What Do Foreign Players in South Korea’s KBO Make?

Here’s an article from South Korean media source Joonjang which lists the five biggest one-year salaries foreign players have earned in South Korea’s KBO.  While there is always some controversy regarding what KBO teams are actually paying their “mercenaries,” i.e., foreign stars, Joonjang’s numbers look accurate based on what I’ve heard reported before.

Esmil Rodgers reportedly received the largest one-year deal at $1.9 million last year.  However, his team, the Hanwha Eagles cut him half way through the 2016 after injuries limited him to a 4.30 ERA in six starts, meaning most likely that Rodgers received no more than half of the $1.9 million.

Foreign players are reportedly limited to one-year deals in the KBO, which makes them a relative bargain compared to KBO domestic free agents, the best of whom are now receiving deals of about $8 million over four years.  However, it was widely reported that Eric Thames signed a two-year deal for $3 million total before the 2015 season.  Given the season he had in 2015 when he was KBO’s best hitter, the fact that he only made $1.5 million in 2016, and didn’t jump to Japan’s NPB or back to MLB for more money tends to confirm that he did indeed have a two-year deal with the NC Dinos.

Hector Noesi and Dustin Nippert, who were two of the KBO’s three best starters in 2016, are expected to make $2 million each in 2017.  Nippert in particular deserves the raise.  He was the KBO’s MVP in 2016, led the Doosan Bears to their second consecutive Korean Series victory, and he’s now put in six full KBO seasons, a tremendously long time for a foreigner in a culture and league that highly value long years of service.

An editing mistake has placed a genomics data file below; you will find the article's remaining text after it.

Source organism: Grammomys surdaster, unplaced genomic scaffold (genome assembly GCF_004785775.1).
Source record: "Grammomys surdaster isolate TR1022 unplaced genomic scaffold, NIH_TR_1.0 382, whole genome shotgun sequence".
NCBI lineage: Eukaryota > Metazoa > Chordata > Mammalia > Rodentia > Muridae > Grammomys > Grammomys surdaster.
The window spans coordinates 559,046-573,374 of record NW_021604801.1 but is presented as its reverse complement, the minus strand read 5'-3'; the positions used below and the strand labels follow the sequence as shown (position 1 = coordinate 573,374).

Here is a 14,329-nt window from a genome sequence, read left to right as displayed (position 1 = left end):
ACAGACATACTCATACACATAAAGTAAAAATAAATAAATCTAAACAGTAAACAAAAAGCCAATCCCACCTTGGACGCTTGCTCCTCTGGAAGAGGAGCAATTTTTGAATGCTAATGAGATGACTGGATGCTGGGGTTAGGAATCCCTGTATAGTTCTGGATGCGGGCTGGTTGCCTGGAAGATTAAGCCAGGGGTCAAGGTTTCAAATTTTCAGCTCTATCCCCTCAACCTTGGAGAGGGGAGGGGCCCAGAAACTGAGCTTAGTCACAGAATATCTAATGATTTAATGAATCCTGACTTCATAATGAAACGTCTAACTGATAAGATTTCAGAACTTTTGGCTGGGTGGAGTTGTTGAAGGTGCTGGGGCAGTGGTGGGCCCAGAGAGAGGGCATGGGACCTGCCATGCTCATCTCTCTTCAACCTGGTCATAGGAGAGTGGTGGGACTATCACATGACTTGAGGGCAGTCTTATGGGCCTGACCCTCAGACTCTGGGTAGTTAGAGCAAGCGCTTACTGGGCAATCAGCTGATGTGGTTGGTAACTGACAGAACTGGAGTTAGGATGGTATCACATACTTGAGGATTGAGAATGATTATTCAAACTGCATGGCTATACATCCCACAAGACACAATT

Add to these facts that the Doosan Bears are probably the KBO’s wealthiest team, and you would think that they’d have no problem giving Nippert a record-setting deal.  You would then be guessing wrong.  Doosan Bears’ officials have been carping and back-biting Nippert in the South Korean media over his agent’s salary demands, which is more than a little unfair given the loyalty and performance Nippert has shown the team over the last six years.

It would be a shame if Nippert’s relationship with the Bears went south due to the team’s stinginess and lack of class.  However, in the KBO, unlike in NPB, the teams own their foreign players’ rights for nine seasons, which does not allow Nippert to seek a deal with another KBO team.

Nippert could jump to the NPB, but going into his age 36 season, he’s old to be making the jump to a better league.  Also, Nippert married a South Korean woman in 2015 after divorcing his first wife several years ago, and he has publicly stated that he wants to end his professional baseball career with the Doosan Bears.

Explore posts in the same categories: Baseball Abroad

4 Comments on “What Do Foreign Players in South Korea’s KBO Make?”

  1. Burly Says:

    Hyoung-woo Choi just signed the KBO’s first 10 billion won ($8.5 million) four-year free agent deal with the Kia Tigers. All the more reason to think that Hector Noesi and Dustin Nippert will receive at least $2 million for 2017.

  2. Burly Says:

    Hector Noesi re-signed with the Kia Tigers for the same $1.7 million he made in 2016. As one of the league’s best starters in 2016, I expected him to get a raise.

  3. Burly Says:

    Veteran KBO ace Kim Kwang-hyun elected to remain with his current team, the SK Wyverns, on a four-year deal that will pay him 8.5 billion won (about $7.3 million). It’s thought that he might have been able to match Choi Hyoung-woo’s 10 billion won deal had he been willing to sign with another KBO team.

    The signing likely puts to rest any possibility that Kim will pitch in MLB for at least the next four years.

  4. Burly Says:

    David Huff re-signed with the LG Twins for $1.4 million after pitching well after being brought in at the half-season mark last season.


Leave a Reply

Fill in your details below or click an icon to log in:

WordPress.com Logo

You are commenting using your WordPress.com account. Log Out / Change )

Twitter picture

You are commenting using your Twitter account. Log Out / Change )

Facebook photo

You are commenting using your Facebook account. Log Out / Change )

Google+ photo

You are commenting using your Google+ account. Log Out / Change )

Connecting to %s


%d bloggers like this: